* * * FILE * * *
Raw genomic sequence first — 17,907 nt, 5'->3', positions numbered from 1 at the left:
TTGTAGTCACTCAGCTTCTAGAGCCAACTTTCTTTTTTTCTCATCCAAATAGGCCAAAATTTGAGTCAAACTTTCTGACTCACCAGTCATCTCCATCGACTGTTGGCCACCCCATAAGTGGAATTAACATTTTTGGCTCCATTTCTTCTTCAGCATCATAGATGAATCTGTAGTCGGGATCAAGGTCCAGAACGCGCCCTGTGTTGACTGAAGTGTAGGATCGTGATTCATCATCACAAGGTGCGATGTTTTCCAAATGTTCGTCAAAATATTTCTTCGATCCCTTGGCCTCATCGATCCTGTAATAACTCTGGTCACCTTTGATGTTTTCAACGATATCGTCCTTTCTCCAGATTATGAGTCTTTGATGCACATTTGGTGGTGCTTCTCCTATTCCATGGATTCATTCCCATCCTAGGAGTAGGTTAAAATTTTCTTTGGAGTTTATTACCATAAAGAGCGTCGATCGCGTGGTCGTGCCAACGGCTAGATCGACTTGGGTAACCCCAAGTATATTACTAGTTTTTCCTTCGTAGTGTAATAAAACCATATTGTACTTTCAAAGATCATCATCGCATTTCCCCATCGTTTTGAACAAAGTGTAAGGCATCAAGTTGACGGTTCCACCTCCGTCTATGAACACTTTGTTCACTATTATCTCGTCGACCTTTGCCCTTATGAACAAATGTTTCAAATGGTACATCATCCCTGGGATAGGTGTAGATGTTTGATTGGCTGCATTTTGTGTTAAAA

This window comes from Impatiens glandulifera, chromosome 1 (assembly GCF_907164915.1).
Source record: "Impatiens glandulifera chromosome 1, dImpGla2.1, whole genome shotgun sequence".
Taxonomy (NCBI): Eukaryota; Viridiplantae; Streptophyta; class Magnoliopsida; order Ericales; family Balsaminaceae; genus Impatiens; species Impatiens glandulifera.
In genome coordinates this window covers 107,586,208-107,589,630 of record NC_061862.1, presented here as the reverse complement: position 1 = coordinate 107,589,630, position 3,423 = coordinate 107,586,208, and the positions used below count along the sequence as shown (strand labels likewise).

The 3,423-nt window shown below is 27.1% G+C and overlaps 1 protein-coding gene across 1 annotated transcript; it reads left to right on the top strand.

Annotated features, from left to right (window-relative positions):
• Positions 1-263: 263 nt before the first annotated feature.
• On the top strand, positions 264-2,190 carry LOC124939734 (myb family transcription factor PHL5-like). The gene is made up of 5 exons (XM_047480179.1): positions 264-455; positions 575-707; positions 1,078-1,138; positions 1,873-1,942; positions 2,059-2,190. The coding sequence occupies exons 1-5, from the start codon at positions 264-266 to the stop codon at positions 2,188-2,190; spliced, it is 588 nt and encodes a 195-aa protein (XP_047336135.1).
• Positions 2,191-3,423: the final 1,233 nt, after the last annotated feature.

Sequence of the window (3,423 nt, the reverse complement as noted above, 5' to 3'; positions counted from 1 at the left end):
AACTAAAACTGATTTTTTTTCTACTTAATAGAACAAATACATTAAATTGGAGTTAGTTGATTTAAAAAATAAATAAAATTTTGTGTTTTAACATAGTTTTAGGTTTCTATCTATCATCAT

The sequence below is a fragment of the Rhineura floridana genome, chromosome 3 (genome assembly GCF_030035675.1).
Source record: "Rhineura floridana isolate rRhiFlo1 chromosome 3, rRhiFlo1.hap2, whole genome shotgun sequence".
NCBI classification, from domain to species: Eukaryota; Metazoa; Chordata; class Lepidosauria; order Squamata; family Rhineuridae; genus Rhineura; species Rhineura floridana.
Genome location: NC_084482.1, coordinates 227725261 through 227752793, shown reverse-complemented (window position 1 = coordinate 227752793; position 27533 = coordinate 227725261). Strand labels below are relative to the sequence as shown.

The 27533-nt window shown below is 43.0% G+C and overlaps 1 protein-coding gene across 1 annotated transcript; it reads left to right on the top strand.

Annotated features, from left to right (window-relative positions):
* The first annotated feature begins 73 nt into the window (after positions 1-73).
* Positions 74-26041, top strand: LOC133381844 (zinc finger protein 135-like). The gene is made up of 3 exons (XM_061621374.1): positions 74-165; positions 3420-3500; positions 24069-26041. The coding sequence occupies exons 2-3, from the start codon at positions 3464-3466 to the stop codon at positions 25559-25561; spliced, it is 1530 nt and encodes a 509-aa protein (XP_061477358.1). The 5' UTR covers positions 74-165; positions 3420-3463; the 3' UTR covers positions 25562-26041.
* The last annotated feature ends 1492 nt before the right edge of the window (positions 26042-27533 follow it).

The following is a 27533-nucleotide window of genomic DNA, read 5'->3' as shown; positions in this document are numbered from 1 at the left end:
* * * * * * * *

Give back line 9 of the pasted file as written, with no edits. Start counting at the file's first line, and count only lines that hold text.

• Positions 1-263: 263 nt before the first annotated feature.